Black Florida teen fights back SAT cheating accusation


Source: CBS News

Kamilah Campbell at a press conference

Lauren Ridley, Staff Writer

A Florida student has been accused of cheating on the SAT because her score leaped dramatically the second time she took it.

Kamilah Campbell improved her score by 330 points when she retook the test again in October.  The 18-year-old said she spent countless hours studying so she could get into Florida State University, her dream school. But a representative from the standardized test said her score is under review and that she likely had prior knowledge of the test.

Campbell’s family has hired attorney Benjamin Crump, who is most famous for  representing the Trayvon Martin case in 2012. Crump has decided to take Campbell’s case pro bono, meaning that he is undertaking her case with no payment, while she waits for the validation of her scores.

“They said there’s no way I can improve from a 900 to a high score like this,” Campbell said. “They are saying I had to either cheat or have prior knowledge to the test.”.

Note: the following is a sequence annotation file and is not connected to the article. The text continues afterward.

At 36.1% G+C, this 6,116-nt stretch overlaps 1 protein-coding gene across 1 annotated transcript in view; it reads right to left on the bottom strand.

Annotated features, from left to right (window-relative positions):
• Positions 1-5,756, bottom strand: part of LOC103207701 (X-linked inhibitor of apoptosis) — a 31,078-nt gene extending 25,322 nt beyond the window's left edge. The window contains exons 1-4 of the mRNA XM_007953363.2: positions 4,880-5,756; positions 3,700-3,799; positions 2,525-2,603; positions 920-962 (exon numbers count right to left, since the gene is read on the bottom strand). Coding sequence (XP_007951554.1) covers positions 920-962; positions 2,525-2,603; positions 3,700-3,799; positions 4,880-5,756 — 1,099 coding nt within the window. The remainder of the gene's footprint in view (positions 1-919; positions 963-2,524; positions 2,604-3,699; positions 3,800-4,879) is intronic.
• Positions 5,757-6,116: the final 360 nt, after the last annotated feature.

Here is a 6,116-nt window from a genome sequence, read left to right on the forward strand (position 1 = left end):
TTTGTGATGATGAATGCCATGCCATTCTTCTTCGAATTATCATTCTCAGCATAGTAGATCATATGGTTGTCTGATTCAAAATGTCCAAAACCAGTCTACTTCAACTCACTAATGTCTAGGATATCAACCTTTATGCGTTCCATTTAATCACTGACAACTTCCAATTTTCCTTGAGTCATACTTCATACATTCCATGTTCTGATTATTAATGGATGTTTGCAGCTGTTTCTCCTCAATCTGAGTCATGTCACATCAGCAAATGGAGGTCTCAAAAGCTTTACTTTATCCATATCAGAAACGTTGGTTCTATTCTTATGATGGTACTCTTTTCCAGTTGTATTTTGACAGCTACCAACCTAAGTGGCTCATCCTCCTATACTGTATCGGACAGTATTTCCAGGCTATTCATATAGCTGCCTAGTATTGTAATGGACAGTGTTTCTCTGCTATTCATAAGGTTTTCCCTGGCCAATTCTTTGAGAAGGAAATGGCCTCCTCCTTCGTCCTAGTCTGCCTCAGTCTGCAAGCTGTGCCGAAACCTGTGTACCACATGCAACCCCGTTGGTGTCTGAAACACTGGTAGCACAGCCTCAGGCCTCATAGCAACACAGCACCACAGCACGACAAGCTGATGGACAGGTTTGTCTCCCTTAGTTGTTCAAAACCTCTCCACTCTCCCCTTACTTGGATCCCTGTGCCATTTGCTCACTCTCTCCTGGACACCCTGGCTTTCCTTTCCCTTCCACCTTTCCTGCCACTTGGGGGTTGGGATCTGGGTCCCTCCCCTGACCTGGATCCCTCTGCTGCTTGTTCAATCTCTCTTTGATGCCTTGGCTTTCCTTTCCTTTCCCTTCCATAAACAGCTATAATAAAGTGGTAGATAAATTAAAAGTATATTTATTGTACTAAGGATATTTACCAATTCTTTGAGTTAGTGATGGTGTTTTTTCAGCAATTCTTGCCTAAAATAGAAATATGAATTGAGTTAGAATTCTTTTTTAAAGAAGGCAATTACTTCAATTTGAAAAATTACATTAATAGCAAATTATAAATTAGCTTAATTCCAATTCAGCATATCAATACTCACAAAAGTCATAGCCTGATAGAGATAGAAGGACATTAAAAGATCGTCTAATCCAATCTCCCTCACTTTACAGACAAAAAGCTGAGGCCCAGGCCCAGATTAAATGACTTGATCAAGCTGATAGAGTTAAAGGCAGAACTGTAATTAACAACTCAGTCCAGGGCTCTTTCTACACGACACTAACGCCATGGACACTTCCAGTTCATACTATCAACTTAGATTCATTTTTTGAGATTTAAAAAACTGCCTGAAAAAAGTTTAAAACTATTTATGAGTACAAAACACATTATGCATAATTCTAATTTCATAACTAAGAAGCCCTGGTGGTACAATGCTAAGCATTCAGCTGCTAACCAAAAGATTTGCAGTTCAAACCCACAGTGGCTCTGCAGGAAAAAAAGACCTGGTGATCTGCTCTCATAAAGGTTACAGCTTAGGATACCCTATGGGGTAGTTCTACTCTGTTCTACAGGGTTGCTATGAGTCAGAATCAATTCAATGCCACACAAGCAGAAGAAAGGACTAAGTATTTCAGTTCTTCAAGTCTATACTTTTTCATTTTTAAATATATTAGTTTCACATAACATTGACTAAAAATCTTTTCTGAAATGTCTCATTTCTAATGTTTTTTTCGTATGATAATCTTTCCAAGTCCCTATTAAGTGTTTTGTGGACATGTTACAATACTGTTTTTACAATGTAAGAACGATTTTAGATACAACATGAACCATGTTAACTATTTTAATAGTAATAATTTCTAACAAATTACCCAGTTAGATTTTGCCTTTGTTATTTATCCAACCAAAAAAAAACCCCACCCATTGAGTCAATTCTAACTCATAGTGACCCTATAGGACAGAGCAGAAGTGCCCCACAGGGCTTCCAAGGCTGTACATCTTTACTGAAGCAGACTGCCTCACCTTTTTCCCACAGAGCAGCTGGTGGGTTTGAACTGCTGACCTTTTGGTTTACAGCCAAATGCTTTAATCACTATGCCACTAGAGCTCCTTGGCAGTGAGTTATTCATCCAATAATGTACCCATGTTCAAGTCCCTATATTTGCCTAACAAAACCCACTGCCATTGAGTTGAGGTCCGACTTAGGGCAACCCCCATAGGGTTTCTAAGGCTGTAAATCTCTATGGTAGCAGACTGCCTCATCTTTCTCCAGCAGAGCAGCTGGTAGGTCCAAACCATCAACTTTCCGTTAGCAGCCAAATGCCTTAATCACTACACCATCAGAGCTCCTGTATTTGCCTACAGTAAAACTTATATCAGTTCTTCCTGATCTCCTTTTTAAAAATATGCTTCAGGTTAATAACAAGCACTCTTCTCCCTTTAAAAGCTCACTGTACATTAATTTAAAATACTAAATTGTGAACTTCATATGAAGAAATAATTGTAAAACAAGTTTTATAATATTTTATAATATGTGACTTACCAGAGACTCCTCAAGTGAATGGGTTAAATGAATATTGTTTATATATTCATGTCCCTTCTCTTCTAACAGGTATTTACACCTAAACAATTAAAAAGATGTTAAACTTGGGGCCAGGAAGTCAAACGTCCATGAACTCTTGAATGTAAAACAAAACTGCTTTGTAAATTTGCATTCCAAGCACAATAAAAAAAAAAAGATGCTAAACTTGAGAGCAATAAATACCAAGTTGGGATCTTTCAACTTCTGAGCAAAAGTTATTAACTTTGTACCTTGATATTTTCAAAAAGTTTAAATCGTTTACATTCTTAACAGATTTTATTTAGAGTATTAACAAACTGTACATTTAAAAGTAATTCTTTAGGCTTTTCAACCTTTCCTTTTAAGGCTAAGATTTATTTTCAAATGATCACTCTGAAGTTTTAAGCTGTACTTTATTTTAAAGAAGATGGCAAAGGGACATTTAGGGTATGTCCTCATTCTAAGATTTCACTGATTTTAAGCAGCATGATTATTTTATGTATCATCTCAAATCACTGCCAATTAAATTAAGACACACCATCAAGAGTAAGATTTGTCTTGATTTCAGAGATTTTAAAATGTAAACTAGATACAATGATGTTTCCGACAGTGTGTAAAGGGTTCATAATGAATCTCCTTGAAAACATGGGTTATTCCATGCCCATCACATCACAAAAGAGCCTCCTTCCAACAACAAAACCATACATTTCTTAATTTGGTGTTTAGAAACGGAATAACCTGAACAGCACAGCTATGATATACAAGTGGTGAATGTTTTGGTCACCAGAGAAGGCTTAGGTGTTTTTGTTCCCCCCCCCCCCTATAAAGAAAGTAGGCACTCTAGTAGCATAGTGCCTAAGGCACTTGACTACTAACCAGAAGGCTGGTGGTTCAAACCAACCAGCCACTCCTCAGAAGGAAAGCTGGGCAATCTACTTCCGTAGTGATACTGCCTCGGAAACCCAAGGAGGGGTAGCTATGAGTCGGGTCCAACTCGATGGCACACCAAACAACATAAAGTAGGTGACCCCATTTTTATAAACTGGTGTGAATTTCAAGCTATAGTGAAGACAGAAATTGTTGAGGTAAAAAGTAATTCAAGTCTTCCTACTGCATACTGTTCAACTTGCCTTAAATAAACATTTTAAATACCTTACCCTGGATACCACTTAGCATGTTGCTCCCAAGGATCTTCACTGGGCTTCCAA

“I did not cheat,” Campbell said during a press conference. “I studied, and I focused to achieve my dream. I worked so hard and did everything I could do.”

 Campbell’s high school teacher Julio Estrada is defending Campbell’s hard work. Campbell is a honor student and maintains a 3.1 GPA. “[Campbell] struck me as an individual who worked hard to improve her grade in my class,” he said. “During her time in my class, I never witnessed any dishonesty or other issues with integrity coming from her.”

Reviewing Campbell’s scores could take four and six weeks. Campbell said she missed the Jan.1 deadline to apply to her first choice, Florida State University, and now can’t apply for the SAT score scholarships.

 SAT claims that Campbell’s scores were flagged because they lacked any scratched work and they claim that her answers were similar to the other test takers that were sitting near her.

While neither Campbell nor Crump has made any reference to race, it is hard to ignore the fact that Campbell is African-American. Her color factors into the long SAT achievement gap between blacks and other races. “We’re outraged about the  accusation, the innuendo that this young black student can’t achieve,” he said.

“Instead of celebrating her and celebrating her achievement, they are trying to assassinate her character, and we won’t stand for that,” Crump told CBS.